skip to content

Bulletin Archive

This archived information is dated to the 2011-12 academic year only and may no longer be current.

For currently applicable policies and information, see the current Stanford Bulletin.

Bachelor of Arts in American Studies

The core requirements illustrate how different disciplines approach the study and interpretation of American life and include three courses in each of two main areas: history and institutions; and literature, culture, and the arts. One additional course in comparative race and ethnicity is also required. The required gateway seminar, AMSTUD 160, Perspectives on American Identity, explores the tensions between commonality and difference from a variety of disciplinary perspectives.

Beyond the core requirements of the major, American Studies expects students to define and pursue their own interests in interpreting important dimensions of American life. Accordingly, each student designs a thematic concentration of at least five courses drawn from fields such as history, literature, art, communication, theater, political science, African American studies, feminist studies, economics, anthropology, religious studies, Chicana/o studies, law, sociology, education, Native American studies, music, and film. At least one of the five courses in a student's thematic concentration should be a small group seminar or a colloquium. With program approval, students may conclude the major with a capstone honors research project during their senior year.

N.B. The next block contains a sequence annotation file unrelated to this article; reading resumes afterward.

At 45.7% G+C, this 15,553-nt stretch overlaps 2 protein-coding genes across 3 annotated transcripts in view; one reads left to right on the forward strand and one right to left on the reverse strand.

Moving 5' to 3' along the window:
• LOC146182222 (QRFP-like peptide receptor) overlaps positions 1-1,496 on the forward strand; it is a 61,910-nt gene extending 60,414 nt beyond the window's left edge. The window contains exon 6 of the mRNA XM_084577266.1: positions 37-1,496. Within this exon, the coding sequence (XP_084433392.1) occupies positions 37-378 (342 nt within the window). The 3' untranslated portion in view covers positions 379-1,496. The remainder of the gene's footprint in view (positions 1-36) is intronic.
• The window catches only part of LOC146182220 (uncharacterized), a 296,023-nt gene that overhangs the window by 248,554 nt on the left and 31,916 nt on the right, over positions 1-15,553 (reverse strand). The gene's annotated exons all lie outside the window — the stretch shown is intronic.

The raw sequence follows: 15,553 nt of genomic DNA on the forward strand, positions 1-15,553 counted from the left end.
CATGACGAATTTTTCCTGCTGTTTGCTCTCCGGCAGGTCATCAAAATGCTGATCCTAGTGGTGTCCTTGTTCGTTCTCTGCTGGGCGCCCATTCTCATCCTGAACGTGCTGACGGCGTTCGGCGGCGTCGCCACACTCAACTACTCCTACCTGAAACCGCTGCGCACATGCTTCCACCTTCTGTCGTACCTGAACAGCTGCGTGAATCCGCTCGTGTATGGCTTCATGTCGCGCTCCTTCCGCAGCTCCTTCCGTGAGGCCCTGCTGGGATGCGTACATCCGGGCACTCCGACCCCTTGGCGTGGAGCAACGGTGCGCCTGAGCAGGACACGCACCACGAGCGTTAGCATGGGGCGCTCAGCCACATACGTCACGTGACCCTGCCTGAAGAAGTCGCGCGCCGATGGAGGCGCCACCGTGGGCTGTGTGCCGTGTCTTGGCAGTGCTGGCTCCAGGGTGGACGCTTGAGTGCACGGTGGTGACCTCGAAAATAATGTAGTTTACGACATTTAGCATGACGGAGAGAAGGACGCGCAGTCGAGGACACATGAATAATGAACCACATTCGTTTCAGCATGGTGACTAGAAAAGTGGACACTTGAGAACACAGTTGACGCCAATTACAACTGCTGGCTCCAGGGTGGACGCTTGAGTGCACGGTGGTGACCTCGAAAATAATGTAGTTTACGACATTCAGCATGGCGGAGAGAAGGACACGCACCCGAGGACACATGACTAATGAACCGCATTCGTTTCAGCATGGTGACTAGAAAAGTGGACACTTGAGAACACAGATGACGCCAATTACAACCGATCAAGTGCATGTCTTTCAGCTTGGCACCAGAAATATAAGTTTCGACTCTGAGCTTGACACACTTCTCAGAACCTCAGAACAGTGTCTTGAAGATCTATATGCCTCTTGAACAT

Whether defined broadly or narrowly, the thematic focus or concentration should examine its subject from the vantage of multiple disciplines. Examples of concentrations include: race and the law in America; gender in American culture and society; technology in American life and thought; health policy in America; art and culture in 19th-century America; education in America; nature and the environment in American culture; politics and the media; religion in American life; borders and boundaries in American culture; the artist in American society; and civil rights in America.

Completion of the major thus normally requires 13 courses (totaling at least 60 units), all of which must be taken for a letter grade. Not all courses are offered each year; students should consult ExploreCourses for scheduling information for the current academic year.